I don’t know if this is 100% true because I’m only 22 years old, but I would venture to say that two, three, and four decades ago, players weren’t so “inward”. By inward I mean that players today are too often only focused on “getting theirs”, without competing, encouraging, challenging, or confronting teammates in practice. Elite Point Guards are empathetic with their teammates and have the skill to identify which teammates are dragging and need some competition, those who might have off-court issues and need some encouragement, or teammates who may need confidence back in their jump shot after a scoring slump. Elite Point Guards constantly ask, “How can I get all my teammates playing to their best ability with utmost confidence?”

Ability to Pass With Either Hand

One thought I add to this. Great point guards can pass with either hand both out of a triple threat, and off of a dribble. In my FILM SESSION featuring Steve Nash, you’ll notice how fast and accurately he passes the ball with one hand, off the dribble.

Pick and Roll Ability

There are dozens of options for pick and roll play. This is not the article to explain all of those options and reads, so if you’d like more info email me at mason1waters@gmail.com. But elite point guards know how to score and make plays out of the pick and roll.

Free Throw Shooting 80–90%

Change Pace

Changing the pace of their individual game and the pace of their team distinguishes elite point guards. I see so much positive decisions in the point guards I coach, but one thing that really frustrates me is a point guard’s lack of awareness of the opponent. If the opposing team just scored, the point guard should scan the floor to see if the opponent has set their defense. If the defense is trotting back at half speed, that is the perfect situation to put your foot on the gas and push the ball fast!

Set Up Players to Their Strengths

Know Who They’re Passing To

They don’t give an outlet pass to a terrible ball handler. They don’t pass the ball to a big who can’t dribble against pressure on the perimeter. When on a 3 on 2 fast break, a point guard knows who he/she is running with. The point guard will get the ball to the better scorer! If there is a terrible offensive player on the team, Point Guards will not pass that player the ball unless they are wide open.

Finish With Either Hand, Off Either Foot, At Any Angle

Combine any of the following; left/right foot, left/right hand, in front of/behind hoop, straight-on/coming from baseline, quick/high finish. Elite point guards can finish with any of those combinations!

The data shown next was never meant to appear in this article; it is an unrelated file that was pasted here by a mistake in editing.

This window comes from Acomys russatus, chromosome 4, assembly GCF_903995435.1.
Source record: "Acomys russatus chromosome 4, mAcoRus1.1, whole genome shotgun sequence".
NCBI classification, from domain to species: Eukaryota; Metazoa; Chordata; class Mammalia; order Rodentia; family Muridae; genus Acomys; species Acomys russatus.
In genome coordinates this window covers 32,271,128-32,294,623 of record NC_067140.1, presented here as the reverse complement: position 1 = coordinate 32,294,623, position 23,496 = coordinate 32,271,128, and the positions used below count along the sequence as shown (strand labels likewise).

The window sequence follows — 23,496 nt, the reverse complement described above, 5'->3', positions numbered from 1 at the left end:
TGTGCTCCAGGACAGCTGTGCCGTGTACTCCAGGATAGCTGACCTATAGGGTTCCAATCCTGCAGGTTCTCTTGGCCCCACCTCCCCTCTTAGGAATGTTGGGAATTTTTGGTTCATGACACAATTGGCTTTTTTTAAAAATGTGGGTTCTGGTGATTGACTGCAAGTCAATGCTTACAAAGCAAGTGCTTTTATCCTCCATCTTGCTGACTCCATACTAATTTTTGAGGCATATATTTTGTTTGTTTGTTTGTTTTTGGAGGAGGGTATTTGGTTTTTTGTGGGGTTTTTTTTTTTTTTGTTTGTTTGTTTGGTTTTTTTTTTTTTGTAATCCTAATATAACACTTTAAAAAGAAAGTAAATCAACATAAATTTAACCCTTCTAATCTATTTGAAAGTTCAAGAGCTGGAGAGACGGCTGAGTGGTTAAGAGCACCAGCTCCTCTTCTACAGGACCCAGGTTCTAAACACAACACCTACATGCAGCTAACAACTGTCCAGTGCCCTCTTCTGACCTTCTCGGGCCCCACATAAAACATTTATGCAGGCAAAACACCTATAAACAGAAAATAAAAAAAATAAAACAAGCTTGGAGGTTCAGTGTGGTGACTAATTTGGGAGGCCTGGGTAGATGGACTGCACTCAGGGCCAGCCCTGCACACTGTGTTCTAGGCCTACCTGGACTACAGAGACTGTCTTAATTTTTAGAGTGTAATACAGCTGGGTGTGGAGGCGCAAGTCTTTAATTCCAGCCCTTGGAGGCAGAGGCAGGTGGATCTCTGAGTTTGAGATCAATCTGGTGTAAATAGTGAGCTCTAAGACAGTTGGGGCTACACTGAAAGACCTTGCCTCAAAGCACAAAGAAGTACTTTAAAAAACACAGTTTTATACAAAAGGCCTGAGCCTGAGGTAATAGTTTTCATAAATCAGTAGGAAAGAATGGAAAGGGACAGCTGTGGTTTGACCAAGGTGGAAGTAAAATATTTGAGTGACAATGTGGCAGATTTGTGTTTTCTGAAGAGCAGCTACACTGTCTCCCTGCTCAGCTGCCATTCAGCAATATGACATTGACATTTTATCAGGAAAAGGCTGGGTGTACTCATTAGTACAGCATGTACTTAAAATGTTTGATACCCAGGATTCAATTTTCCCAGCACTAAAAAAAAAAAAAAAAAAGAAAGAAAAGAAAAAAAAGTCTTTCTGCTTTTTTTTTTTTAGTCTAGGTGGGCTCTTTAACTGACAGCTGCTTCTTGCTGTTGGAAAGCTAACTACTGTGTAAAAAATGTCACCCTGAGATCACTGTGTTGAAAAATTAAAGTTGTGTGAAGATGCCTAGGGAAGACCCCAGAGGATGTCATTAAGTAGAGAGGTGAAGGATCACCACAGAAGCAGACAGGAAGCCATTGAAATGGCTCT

If you’re a point guard, you should print this article or copy it into your notes and re-visit it every now and again. It’s important to feed your mind this kind of basketball knowledge!

Thank you for reading!

Mason Waters

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Mason Waters

Mason Waters

Mason Waters is a college student and an assistant coach at West Forsyth High School. Mason’s passion to coach was born after attending former NBA coach Bob Reinhardt’s ‘pro basketball camp’ when he was 9. He was a 4-year varsity player at West Forsyth High School in Cumming, Georgia and has attended Coaching U Live in Orlando, The 2015 Auburn University coaches clinic, 3 Nike Championship Basketball clinics in Mississippi, South Carolina, and Georgia, and The PGC/Glazier Clinic in Atlanta. Mason is a certified skills trainer with Joe Abunassar’s IMPACT basketball and is a licensed coach with USA Basketball. In 2014, Mason interned for 10 weeks in Kampala, Uganda with Champions United Football Club. He served alongside soccer coaches in rural African villages and co-led a leadership development program and oversaw on-ground operations of the sports ministry. In 2016, Coach Waters coached camp at Duke University in June and coached at Snow Valley Basketball School in Iowa under Don Showalter of USA Basketball. He has aspirations to coach at the high school or college level. Coach Waters is passionate about positively impacting communities and the lives of individuals through the game of basketball.
Mason Waters